There is relief that the Dapchi girls are back, save the four that did not return but there is also a lot of thinking aloud that it was all a stunt, something stage managed. The question is why do the critics think so? How did they arrive at this conclusion?
Different constituencies have different angles of emphasis in substantiating the claim but one constant argument in this regard is how it is to enable the Buhari regime live down the discovery that Boko Haram has not really been degraded. In other words, those who subscribe to the analysis of the Dapchi episode as a stunt argue that the abduction was arranged to enable the government secure the release and, by implication, suggest that it is still vibrant in out manoeuvring Boko Haram.
There are those who take a comparative approach in the sense that they doubt the authenticity of the Dapchi girls abduction because they ask: why has negotiation worked with Dapchi girls but has not worked in the case of the remainder of the Chibok girls? Or, was the kidnap of the Dapchi girls by a different faction of Boko Haram?
There is a third claim which is that if the abduction was real, then it must have been by a fifth columnist within the state establishment fighting Boko Haram. Although those who based their doubt on this claim are so few to come by, they are, nevertheless, persistent that the most solid evidence that Dapchi has been a stunt is that there was never the outpouring of grief and solidarity in the aftermath of the event. Critics here do not accept that it might have been so simply because Dapchi left people too perplexed to weep and organise in solidarity. Rather, they read that lack of spontaneous grief as evidence that people saw through it all.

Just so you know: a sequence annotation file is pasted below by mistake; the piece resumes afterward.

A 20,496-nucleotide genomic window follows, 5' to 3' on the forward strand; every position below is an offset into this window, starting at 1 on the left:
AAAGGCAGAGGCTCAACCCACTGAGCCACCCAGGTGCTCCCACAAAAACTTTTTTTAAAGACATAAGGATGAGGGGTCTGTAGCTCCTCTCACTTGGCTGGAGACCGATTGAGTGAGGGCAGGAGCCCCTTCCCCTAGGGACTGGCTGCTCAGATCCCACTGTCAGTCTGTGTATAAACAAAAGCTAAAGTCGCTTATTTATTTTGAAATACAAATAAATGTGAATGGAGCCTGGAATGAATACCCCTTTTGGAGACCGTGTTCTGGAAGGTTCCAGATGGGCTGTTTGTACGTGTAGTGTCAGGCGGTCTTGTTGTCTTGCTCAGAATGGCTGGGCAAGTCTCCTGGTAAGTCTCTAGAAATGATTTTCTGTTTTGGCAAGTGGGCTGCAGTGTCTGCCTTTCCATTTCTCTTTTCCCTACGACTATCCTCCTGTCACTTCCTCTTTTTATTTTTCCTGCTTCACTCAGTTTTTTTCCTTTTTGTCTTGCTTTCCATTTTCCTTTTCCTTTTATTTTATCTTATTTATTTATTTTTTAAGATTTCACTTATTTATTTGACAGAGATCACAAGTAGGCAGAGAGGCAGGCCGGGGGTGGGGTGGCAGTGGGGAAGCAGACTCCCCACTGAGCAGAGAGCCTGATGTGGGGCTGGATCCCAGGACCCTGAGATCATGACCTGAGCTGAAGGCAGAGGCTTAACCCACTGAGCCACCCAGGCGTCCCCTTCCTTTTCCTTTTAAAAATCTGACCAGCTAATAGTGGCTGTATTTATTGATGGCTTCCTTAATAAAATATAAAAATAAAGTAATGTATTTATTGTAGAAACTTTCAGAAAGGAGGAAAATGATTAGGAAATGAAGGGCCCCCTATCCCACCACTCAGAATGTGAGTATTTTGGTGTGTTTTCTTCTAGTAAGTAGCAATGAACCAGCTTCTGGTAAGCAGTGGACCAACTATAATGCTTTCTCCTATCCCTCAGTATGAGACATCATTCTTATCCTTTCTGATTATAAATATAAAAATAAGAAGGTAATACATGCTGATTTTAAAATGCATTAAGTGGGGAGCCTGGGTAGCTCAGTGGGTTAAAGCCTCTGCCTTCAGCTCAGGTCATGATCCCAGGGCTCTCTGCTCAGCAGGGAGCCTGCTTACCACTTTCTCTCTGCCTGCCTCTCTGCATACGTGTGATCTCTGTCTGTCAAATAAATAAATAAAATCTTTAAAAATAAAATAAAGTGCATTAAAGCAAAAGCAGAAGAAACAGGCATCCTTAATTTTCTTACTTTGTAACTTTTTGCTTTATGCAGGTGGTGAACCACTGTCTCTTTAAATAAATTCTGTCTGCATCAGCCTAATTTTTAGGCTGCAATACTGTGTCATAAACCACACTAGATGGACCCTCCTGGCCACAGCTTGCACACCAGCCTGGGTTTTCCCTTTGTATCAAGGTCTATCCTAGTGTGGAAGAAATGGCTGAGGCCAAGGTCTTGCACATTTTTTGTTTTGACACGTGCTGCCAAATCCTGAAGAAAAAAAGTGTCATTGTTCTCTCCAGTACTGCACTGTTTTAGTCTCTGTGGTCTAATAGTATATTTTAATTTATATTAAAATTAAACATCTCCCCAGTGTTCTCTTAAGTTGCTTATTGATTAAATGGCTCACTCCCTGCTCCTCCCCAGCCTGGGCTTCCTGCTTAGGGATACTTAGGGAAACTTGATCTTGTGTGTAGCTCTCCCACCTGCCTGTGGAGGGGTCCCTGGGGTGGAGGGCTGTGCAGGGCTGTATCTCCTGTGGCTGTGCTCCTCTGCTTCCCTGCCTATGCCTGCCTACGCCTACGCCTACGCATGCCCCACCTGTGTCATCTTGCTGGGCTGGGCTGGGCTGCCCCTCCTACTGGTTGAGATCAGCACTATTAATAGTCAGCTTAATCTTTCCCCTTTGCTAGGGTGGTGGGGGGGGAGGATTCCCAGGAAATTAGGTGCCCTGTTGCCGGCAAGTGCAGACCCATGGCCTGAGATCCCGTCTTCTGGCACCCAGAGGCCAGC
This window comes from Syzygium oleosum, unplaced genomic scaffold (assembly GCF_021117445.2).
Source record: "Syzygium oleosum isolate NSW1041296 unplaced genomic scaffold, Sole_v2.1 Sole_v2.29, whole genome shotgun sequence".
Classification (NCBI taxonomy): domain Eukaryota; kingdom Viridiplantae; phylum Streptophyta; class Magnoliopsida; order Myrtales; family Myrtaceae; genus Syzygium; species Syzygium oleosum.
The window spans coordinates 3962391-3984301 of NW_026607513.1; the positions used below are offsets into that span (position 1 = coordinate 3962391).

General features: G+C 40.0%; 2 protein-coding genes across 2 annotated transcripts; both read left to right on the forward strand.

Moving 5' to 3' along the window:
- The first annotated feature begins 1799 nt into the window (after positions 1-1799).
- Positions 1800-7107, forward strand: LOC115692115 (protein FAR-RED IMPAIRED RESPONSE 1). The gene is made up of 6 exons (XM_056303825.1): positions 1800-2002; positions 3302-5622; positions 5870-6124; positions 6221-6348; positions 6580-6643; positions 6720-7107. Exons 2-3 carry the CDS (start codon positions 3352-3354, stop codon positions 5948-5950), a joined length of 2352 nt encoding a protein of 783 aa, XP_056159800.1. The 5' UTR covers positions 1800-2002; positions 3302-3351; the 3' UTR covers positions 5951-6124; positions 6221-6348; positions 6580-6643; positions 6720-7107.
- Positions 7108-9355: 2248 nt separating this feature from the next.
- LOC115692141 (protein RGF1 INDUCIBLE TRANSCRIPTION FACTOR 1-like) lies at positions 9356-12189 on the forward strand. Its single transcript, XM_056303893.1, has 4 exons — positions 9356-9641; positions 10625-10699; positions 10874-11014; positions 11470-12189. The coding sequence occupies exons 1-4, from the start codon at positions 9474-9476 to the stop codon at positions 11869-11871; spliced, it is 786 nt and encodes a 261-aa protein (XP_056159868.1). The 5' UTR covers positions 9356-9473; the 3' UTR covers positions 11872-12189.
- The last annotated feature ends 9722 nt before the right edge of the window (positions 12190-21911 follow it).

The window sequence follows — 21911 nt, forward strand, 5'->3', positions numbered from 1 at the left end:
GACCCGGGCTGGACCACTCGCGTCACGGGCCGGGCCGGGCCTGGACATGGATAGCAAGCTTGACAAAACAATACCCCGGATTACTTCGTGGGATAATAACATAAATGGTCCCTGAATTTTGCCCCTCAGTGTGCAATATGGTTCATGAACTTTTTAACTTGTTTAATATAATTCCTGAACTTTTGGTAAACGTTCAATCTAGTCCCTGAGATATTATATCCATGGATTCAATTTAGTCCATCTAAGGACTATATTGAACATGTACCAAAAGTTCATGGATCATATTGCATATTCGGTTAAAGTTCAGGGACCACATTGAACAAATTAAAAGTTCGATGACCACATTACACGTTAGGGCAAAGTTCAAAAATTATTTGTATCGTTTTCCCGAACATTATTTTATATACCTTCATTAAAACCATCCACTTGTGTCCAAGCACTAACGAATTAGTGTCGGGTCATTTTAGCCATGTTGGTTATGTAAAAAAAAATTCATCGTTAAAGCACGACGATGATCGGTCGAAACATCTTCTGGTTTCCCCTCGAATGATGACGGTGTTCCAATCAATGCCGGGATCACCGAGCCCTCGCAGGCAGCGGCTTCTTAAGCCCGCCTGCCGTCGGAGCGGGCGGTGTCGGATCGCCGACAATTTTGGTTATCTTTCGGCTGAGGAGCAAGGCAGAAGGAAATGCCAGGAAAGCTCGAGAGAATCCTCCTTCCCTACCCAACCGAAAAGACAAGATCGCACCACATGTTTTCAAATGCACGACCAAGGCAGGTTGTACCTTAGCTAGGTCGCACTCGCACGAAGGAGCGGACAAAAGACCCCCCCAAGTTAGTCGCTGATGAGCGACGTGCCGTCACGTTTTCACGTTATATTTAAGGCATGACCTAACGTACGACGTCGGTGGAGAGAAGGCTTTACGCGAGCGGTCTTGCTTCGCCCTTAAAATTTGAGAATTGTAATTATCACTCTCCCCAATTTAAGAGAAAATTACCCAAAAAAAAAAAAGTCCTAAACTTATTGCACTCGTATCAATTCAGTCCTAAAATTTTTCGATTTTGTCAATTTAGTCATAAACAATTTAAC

The last large group to theorise Dapchi as a stunt are those who have a very strong belief that Boko Haram insurgency and the current spate of killings in the country are connected and they see the connection in an agenda. They argue that it was only during his visit to Makurdi, Benue State of Nigeria the previous week that the president ever used the word ‘armed herdsmen’ to refer to the suspected killers, the details of whose activities he said he always knew. To these critics, therefore, the president was admitting that herdsmen might be so powerful that even as he knew everything they were and are doing, nothing extra-ordinary has been done to stop the threat. What sort of killers might these be if not on a power game, they ask.
There are many more theories, including the president’s presence at the wedding of a son of the governor of Kano State in the aftermath of the abduction. That his predecessor, Goodluck Jonathan, equally went to dance at his party’s campaign in the aftermath of Chibok girls saga is not accepted as an excuse for Buhari’s.
Central to the question marks by the various critics is not the truthfulness or otherwise of each of the basis of doubts but how the critics even came to hold such views in the first place. One implication is that if the Buhari regime has been banking on some relief in securing the Dapchi girls, that might still elude it.